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  • A Corrigendum to this article was published on 22 September 2004

Abstract

Arising from: R. L. Batterham et al. Nature 418, 650–654 (2002); Batterham et al. reply

Batterham et al. report that the gut peptide hormone PYY3–36 decreases food intake and body-weight gain in rodents1, a discovery that has been heralded as potentially offering a new therapy for obesity. However, we have been unable to replicate their results. Although the reasons for this discrepancy remain undetermined, an effective anti-obesity drug ultimately must produce its effects across a range of situations. The fact that the findings of Batterham et al.1 cannot easily be replicated calls into question the potential value of an anti-obesity approach that is based on administration of PYY3–36.

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Author information

Affiliations

  1. Department of Psychiatry, University of Cincinnati Genome Research Institute, Cincinnati, Ohio 45237, USA

    • M. Tschöp
    • , T. R. Castañeda
    • , S. C. Benoit
    •  & R. J. Seeley
  2. German Institute of Human Nutrition, Potsdam-Rehbrücke 14558, Germany

    • M. Tschöp
    • , T. R. Castañeda
    • , H. G. Joost
    • , S. Ortmann
    •  & S. Klaus
  3. Center for Cardiovascular Research, Institute for Pharmacology and Toxicology, Charité University Hospital, Berlin 10115, Germany

    • C. Thöne-Reineke
  4. Institute for Zoo and Wildlife Research, Berlin 10315, Germany

    • S. Ortmann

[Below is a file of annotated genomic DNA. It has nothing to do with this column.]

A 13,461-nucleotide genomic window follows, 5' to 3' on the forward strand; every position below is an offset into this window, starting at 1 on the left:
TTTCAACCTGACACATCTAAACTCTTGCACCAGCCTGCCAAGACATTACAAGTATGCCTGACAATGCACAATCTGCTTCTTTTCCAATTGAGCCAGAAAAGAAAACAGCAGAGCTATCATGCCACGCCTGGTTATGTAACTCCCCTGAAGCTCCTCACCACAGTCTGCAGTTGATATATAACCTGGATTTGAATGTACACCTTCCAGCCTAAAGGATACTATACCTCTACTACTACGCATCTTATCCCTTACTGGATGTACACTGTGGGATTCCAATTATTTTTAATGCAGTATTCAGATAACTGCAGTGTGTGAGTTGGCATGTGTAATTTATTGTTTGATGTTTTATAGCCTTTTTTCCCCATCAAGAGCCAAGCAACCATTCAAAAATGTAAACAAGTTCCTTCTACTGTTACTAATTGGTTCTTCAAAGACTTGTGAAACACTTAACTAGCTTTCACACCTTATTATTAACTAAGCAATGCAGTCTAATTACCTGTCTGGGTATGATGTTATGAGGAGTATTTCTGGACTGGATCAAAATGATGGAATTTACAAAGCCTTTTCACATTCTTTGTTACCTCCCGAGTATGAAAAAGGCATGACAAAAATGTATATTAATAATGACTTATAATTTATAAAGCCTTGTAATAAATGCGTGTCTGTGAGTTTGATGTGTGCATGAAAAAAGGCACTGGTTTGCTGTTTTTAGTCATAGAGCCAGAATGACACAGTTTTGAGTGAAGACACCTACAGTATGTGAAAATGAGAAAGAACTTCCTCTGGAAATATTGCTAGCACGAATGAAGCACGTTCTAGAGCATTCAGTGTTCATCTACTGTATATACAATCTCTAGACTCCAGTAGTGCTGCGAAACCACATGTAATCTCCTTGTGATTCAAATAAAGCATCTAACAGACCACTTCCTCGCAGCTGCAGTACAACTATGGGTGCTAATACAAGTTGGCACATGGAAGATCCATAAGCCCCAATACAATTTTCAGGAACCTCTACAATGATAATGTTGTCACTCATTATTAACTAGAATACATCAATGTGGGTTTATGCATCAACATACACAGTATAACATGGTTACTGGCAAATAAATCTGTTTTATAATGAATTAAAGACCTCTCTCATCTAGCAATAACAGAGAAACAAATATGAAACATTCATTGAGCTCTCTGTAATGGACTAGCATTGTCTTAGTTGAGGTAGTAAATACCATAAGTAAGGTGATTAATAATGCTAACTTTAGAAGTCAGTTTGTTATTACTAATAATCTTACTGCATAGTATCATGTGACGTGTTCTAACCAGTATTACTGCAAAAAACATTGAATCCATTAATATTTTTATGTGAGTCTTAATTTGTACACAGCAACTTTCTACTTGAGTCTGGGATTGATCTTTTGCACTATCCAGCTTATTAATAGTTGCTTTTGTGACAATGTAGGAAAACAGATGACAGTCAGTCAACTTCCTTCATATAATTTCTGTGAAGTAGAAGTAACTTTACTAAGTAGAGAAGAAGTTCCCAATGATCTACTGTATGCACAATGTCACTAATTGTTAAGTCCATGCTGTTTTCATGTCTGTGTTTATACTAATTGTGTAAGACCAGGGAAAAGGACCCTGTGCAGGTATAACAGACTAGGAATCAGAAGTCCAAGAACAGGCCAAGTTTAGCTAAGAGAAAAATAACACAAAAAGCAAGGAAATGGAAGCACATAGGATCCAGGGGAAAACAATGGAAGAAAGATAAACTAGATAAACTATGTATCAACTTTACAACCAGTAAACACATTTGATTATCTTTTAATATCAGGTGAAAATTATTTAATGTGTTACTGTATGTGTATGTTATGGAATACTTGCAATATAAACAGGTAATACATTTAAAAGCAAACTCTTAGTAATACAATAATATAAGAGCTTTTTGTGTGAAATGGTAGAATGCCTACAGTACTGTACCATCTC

5. Department of Psychology, University of Alabama at Birmingham, Birmingham, Alabama 35294, USA

    • M. M. Hagan
    • , P. C. Chandler
    •  & K. D. Oswald
  6. Department of Psychiatry and Behavioral Science, Johns Hopkins University School of Medicine, Baltimore, Maryland 21205, USA

    • K. P. Kinzig
    •  & T. H. Moran
  7. Institute of Biochemistry, University of Leipzig, Leipzig 04103, Germany

    • A. G. Beck-Sickinger
    •  & N. Koglin
  8. Behavioural Pharmacology Laboratory, School of Psychology, University of Leeds, Leeds LS2 9JT, UK

    • R. J. Rodgers
    • , J. E. Blundell
    • , Y. Ishii
    • , A. H. Beattie
    •  & P. Holch
  9. Section on Statistical Genetics, Department of Biostatistics and Clinical Nutrition Research Center, University of Alabama at Birmingham, Birmingham, Alabama 35294, USA

    • D. B. Allison
  10. Novo Nordisk A/S, Discovery, Maaloev 2760, Denmark

    • K. Raun
    • , K. Madsen
    • , B. S. Wulff
    •  & C. E. Stidsen
  11. Peptides and Elephants GmbH, Potsdam-Rehbrücke 14558, Germany

    • M. Birringer
    •  & O. J. Kreuzer
  12. Boehringer-Ingelheim Pharma GmbH and Co. KG, Biberach 88397, Germany

    • M. Schindler
    • , K. Arndt
    • , K. Rudolf
    •  & M. Mark
  13. Division of Gastroenterology, Hepatology and Nutrition, Department of Medicine, University of Pittsburgh, Pittsburgh, Pennsylvania 15213, USA

    • X. Y. Deng
    •  & D. C. Withcomb
  14. Biomeasure Incorporated/Ipsen Group, Milford, Massachusetts 01757, US

    • H. Halem
    • , J. Taylor
    • , J. Dong
    • , R. Datta
    •  & M. Culler
  15. Eli Lilly & Co. Research Laboratories, Indianapolis, Indiana 46285, USA

    • S. Craney
    • , D. Flora
    • , D. Smiley
    •  & M. L. Heiman

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Competing interests

Several of the authors consult with, and have received financial support from, companies and institutions, including pharmaceutical firms, that may have active programmes relating to PYY3–36 of which we are not aware. Several of these companies have obesity-treatment development programmes and may therefore, from some perspectives, be considered competitors to companies pursuing PYY3–36.

Corresponding author

Correspondence to M. Tschöp.

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DOI

https://doi.org/10.1038/nature02665

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